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Practices with lowest F2F appointment levels face ‘immediate’ action

Practices with lowest F2F appointment levels face ‘immediate’ action
Young and mature man with face masks sitting in a waiting room of a hospital or office - focus on the young man (Young and mature man with face masks sitting in a waiting room of a hospital or office - focus on the young man, ASCII, 112 components, 11

Commissioners have been told to immediately begin identifying the 20% of practices in their area that are performing worst in terms of delivering face-to-face appointments, NHS England has said.

Practices identified as part of the exercise by integrated care systems (ICSs) may be forced to partner with other practices or face contractual action from commissioners, it added.

The measures come as part of a £250m ‘package of support’ for general practice announced today, which aims to ‘increase the proportion of appointments delivered face to face’.

Setting out the details, NHS England said all ICSs must start an ‘immediate exercise’ to identify any practices with overall appointment numbers lower than the ‘equivalent pre-pandemic months’ – excluding Covid vaccinations.

Its ‘plan for improving access for patients and supporting general practice’ said ICSs must also identify the 20% of practices with:

  • The ‘lowest level of face-to-face GP appointments – as opposed to whole practice, including appointments with other staff’;
  • The ‘most significant level of 111 calls from their patients during GP hours’;
  • The ‘most significant rate of A&E attendances compared to what would be expected’.

Each ICS must submit the list for ‘immediate’ action – which is ‘unlikely to be more than 20% of all local practices’ – to NHS England by Thursday 28 October.

The CQC will provide NHS England with practice-level data on complaints it has received and they will work together to ‘make the required improvements across those practices which are not meeting people’s reasonable needs,’ it added.

The CQC is ‘rapidly developing’ an inspection methodology focussing on ‘access to GP services’ and will make unannounced inspections ‘where appropriate’, it said.

And the 200 GP practices with the worst access will face a more ‘intensive and accelerated’ action plan using the ‘interventions that have shown most impact’ and ‘on-site support’ to develop a tailored ‘practice improvement plan’.

Meanwhile, NHS England said that the £250m winter funding is dependent on ICSs tackling ‘variation’ in access to GP care. National funding ‘will not be released to any ICS unless its plan adequately tackles’ increasing access for patients in the practices that are ‘struggling the most’, it said.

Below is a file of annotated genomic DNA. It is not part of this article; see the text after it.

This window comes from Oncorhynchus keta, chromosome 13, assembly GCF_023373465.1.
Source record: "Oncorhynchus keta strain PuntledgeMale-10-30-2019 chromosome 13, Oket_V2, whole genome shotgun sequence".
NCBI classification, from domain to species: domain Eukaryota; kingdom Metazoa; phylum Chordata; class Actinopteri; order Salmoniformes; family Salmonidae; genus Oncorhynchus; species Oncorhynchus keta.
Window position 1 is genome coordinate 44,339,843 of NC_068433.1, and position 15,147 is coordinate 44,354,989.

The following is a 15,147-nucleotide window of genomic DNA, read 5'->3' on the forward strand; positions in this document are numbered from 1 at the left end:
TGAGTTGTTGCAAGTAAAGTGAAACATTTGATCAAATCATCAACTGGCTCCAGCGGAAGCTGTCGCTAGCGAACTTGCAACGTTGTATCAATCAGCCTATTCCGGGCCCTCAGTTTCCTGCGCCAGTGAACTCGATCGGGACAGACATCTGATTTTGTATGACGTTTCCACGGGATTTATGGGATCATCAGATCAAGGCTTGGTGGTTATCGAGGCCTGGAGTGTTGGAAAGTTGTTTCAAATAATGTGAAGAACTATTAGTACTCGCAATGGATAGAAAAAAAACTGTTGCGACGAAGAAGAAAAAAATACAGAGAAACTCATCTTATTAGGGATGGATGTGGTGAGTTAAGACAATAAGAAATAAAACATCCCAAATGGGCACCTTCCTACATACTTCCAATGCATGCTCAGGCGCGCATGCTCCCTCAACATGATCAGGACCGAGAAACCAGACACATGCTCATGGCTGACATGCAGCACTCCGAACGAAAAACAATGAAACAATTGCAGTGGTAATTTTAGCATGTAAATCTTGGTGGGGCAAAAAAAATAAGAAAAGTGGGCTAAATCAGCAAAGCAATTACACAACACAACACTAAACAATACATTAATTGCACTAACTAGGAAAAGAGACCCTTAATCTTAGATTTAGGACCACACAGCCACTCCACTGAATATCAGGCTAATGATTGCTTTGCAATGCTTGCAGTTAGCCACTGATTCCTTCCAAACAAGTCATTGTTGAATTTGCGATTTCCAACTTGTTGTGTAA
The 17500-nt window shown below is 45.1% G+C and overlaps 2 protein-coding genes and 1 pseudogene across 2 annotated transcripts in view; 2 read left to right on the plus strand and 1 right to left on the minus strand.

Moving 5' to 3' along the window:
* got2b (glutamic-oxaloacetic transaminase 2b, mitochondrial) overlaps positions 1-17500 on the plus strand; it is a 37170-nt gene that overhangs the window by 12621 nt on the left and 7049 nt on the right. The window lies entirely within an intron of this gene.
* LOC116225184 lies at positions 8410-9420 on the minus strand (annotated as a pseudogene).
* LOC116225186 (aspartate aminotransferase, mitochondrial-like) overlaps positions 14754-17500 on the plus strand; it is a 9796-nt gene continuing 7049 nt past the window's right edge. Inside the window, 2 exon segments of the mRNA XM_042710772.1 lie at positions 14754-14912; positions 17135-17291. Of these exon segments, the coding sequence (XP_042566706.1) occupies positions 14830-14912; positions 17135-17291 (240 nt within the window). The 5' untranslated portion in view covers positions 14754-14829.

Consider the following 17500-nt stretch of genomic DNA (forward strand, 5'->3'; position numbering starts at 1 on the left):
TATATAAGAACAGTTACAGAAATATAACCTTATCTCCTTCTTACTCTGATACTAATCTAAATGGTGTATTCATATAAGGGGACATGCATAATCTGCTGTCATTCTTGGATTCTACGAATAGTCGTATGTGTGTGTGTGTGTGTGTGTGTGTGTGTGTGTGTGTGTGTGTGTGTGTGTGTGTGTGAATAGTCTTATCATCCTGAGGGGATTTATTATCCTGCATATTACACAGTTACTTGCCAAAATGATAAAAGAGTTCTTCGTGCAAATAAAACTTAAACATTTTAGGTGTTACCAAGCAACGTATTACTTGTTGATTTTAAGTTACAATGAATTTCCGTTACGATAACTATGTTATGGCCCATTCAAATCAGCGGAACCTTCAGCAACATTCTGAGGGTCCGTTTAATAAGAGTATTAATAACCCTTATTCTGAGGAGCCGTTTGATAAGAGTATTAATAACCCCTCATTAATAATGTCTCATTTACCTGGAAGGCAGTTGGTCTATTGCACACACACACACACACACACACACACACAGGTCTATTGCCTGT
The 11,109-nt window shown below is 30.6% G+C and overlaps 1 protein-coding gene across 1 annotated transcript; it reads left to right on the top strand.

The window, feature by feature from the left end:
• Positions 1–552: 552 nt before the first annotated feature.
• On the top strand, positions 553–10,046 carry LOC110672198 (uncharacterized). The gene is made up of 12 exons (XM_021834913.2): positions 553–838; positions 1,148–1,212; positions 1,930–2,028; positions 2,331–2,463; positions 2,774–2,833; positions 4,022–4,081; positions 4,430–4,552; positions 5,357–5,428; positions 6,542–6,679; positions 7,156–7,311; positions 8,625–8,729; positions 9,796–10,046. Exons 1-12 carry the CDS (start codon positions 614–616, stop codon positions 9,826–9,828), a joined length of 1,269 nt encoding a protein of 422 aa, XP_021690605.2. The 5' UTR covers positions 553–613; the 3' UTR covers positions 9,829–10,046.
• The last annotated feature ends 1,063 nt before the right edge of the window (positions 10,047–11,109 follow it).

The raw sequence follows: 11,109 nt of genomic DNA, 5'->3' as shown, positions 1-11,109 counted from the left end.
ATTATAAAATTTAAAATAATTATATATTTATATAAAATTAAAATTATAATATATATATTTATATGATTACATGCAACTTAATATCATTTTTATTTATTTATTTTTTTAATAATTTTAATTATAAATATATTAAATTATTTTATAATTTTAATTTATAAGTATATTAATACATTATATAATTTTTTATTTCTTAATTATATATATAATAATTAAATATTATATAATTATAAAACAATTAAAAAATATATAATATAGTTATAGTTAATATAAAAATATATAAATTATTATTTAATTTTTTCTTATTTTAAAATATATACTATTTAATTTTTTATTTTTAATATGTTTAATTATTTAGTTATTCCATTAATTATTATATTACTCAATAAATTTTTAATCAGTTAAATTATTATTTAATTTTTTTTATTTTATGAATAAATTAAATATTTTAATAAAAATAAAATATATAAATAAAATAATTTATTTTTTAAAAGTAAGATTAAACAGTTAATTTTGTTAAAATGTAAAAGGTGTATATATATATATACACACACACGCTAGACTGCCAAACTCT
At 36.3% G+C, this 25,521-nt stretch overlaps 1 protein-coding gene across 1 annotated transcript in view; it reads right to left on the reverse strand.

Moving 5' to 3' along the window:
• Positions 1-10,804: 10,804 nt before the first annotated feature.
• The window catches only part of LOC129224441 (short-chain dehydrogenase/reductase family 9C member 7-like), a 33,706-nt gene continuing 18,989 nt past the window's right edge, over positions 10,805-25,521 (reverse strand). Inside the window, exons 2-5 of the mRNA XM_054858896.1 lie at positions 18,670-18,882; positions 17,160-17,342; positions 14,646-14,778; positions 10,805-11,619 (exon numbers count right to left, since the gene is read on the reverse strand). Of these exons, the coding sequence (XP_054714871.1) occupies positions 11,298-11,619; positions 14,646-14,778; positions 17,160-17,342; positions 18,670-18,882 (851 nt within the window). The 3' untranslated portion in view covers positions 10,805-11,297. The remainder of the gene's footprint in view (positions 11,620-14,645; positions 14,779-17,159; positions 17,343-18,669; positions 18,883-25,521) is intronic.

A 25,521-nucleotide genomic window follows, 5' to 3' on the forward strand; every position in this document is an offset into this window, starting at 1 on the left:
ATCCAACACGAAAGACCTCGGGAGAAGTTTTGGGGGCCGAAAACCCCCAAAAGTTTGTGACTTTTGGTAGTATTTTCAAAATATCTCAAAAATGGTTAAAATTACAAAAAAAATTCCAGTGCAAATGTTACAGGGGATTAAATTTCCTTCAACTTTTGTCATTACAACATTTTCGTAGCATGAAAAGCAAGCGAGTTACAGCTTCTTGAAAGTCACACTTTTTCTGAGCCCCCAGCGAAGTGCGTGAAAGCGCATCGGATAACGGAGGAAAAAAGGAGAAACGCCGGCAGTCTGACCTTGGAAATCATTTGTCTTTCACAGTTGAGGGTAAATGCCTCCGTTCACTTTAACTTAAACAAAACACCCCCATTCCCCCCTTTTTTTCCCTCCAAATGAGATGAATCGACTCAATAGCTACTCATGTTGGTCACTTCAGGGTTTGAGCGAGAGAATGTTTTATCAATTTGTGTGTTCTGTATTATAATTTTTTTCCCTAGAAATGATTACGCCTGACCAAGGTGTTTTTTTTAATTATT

And practices whose GPs are not seeing enough patients face to face by November may be removed from the Covid vaccination programme, with their share of jabs ‘most likely’ given to community pharmacy, the plan added.

As part of the measures to improve access, NHS England said it will also commission a new QOF improvement model ‘focused on optimal models of access including triage and appointment type’.

All GP practices must complete a review of whether they have ‘got the balance right for patients between’ remote and in-person consultations as part of their ‘ongoing reflection’ by the end of October, the plan added.

NHS England said it comes as a ‘minority’ of practices are offering ‘wholly inappropriate access, with very low levels of face-to-face care’.

It said: ‘In August 2021, over 15% of practices recorded less than 20% of their GP appointments being held face to face. That is likely to be contrary to good clinical practice, even if it were to reflect the preferences of their patients.’

The RCGP will provide guidance on the ‘optimal blend’ of remote and face-to-face care by the end of November, it added.

This will include ‘advice on how practices can ensure they are providing the appropriate proportion of in-person GP appointments for their registered population that is both clinically warranted and takes account of patient preferences’.

The BMA has warned that NHS England’s package is ‘flawed and patient care will suffer as a result’.

A version of this story was originally published by Nursing in Practice sister publication Pulse.

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